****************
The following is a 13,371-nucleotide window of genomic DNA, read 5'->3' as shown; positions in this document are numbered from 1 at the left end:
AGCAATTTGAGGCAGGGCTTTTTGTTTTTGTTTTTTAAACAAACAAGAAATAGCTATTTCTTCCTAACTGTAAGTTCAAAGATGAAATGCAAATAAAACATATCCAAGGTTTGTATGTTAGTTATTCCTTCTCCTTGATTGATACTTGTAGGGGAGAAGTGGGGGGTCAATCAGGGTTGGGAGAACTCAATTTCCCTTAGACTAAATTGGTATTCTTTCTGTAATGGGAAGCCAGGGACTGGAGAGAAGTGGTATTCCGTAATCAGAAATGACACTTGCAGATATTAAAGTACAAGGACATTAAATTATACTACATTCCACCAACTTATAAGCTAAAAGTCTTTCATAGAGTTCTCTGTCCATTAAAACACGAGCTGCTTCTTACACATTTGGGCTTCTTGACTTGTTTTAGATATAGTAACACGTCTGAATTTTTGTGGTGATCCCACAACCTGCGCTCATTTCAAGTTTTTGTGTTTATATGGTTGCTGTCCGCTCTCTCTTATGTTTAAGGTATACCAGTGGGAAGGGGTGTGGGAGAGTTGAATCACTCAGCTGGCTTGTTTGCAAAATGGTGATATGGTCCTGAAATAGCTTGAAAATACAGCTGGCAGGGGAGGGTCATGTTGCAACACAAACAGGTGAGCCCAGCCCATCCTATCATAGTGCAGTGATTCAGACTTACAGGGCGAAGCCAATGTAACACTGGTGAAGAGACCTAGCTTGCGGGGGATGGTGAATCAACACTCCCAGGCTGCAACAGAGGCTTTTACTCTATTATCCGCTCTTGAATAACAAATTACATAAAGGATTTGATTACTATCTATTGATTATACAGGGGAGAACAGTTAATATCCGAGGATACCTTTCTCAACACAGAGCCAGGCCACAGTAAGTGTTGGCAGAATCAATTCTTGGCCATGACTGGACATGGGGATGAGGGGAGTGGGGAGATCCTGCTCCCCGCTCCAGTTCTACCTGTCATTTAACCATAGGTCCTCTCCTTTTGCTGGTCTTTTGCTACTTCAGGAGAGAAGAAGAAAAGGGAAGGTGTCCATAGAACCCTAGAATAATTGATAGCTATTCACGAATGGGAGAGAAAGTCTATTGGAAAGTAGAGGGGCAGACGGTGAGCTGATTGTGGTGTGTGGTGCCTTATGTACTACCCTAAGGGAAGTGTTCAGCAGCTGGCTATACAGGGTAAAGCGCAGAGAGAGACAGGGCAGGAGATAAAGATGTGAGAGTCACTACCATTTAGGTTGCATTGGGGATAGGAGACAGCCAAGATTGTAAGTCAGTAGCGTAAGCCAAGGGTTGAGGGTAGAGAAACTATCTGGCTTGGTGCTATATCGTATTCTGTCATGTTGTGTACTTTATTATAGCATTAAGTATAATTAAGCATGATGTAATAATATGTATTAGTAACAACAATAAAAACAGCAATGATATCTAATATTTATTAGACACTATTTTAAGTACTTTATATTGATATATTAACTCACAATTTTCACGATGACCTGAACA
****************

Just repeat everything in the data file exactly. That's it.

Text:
The following is a 13,371-nucleotide window of genomic DNA, read 5'->3' as shown; positions in this document are numbered from 1 at the left end:
AGCAATTTGAGGCAGGGCTTTTTGTTTTTGTTTTTTAAACAAACAAGAAATAGCTATTTCTTCCTAACTGTAAGTTCAAAGATGAAATGCAAATAAAACATATCCAAGGTTTGTATGTTAGTTATTCCTTCTCCTTGATTGATACTTGTAGGGGAGAAGTGGGGGGTCAATCAGGGTTGGGAGAACTCAATTTCCCTTAGACTAAATTGGTATTCTTTCTGTAATGGGAAGCCAGGGACTGGAGAGAAGTGGTATTCCGTAATCAGAAATGACACTTGCAGATATTAAAGTACAAGGACATTAAATTATACTACATTCCACCAACTTATAAGCTAAAAGTCTTTCATAGAGTTCTCTGTCCATTAAAACACGAGCTGCTTCTTACACATTTGGGCTTCTTGACTTGTTTTAGATATAGTAACACGTCTGAATTTTTGTGGTGATCCCACAACCTGCGCTCATTTCAAGTTTTTGTGTTTATATGGTTGCTGTCCGCTCTCTCTTATGTTTAAGGTATACCAGTGGGAAGGGGTGTGGGAGAGTTGAATCACTCAGCTGGCTTGTTTGCAAAATGGTGATATGGTCCTGAAATAGCTTGAAAATACAGCTGGCAGGGGAGGGTCATGTTGCAACACAAACAGGTGAGCCCAGCCCATCCTATCATAGTGCAGTGATTCAGACTTACAGGGCGAAGCCAATGTAACACTGGTGAAGAGACCTAGCTTGCGGGGGATGGTGAATCAACACTCCCAGGCTGCAACAGAGGCTTTTACTCTATTATCCGCTCTTGAATAACAAATTACATAAAGGATTTGATTACTATCTATTGATTATACAGGGGAGAACAGTTAATATCCGAGGATACCTTTCTCAACACAGAGCCAGGCCACAGTAAGTGTTGGCAGAATCAATTCTTGGCCATGACTGGACATGGGGATGAGGGGAGTGGGGAGATCCTGCTCCCCGCTCCAGTTCTACCTGTCATTTAACCATAGGTCCTCTCCTTTTGCTGGTCTTTTGCTACTTCAGGAGAGAAGAAGAAAAGGGAAGGTGTCCATAGAACCCTAGAATAATTGATAGCTATTCACGAATGGGAGAGAAAGTCTATTGGAAAGTAGAGGGGCAGACGGTGAGCTGATTGTGGTGTGTGGTGCCTTATGTACTACCCTAAGGGAAGTGTTCAGCAGCTGGCTATACAGGGTAAAGCGCAGAGAGAGACAGGGCAGGAGATAAAGATGTGAGAGTCACTACCATTTAGGTTGCATTGGGGATAGGAGACAGCCAAGATTGTAAGTCAGTAGCGTAAGCCAAGGGTTGAGGGTAGAGAAACTATCTGGCTTGGTGCTATATCGTATTCTGTCATGTTGTGTACTTTATTATAGCATTAAGTATAATTAAGCATGATGTAATAATATGTATTAGTAACAACAATAAAAACAGCAATGATATCTAATATTTATTAGACACTATTTTAAGTACTTTATATTGATATATTAACTCACAATTTTCACGATGACCTGAACA